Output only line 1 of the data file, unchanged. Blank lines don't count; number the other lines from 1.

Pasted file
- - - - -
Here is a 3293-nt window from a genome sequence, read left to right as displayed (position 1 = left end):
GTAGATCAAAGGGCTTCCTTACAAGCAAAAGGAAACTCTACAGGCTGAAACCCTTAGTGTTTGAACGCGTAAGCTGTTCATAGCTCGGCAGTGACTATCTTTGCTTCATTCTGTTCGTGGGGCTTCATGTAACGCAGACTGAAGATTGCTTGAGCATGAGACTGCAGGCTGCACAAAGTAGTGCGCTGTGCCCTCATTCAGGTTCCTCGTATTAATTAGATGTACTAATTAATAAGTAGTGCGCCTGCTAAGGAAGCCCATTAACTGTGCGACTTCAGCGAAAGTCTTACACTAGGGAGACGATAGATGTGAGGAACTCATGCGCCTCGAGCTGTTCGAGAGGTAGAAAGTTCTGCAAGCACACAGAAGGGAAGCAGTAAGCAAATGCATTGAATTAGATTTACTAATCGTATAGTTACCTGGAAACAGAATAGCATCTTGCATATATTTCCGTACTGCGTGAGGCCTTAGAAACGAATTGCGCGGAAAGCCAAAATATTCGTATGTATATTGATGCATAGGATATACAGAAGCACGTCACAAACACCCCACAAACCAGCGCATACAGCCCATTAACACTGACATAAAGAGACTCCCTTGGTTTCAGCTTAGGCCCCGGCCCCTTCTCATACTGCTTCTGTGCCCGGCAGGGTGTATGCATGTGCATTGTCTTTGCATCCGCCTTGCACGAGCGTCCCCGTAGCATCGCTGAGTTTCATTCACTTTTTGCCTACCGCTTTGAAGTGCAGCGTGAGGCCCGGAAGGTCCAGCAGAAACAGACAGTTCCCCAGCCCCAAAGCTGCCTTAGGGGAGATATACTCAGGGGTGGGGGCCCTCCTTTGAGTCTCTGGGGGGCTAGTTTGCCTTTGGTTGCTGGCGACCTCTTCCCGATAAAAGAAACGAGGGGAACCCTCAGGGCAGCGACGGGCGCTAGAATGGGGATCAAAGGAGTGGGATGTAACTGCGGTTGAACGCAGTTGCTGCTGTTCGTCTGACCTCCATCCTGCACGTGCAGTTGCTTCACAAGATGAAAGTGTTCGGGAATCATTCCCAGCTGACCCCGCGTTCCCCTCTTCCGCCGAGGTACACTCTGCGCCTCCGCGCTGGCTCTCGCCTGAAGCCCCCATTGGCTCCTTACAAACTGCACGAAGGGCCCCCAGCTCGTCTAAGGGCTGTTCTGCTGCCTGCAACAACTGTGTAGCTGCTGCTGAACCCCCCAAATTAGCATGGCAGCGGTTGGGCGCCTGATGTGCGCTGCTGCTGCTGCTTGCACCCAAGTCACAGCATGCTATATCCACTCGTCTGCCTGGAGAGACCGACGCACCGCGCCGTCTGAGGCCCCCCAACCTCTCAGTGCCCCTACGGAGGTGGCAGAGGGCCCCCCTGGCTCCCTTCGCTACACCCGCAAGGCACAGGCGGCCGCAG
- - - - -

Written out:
Here is a 3293-nt window from a genome sequence, read left to right as displayed (position 1 = left end):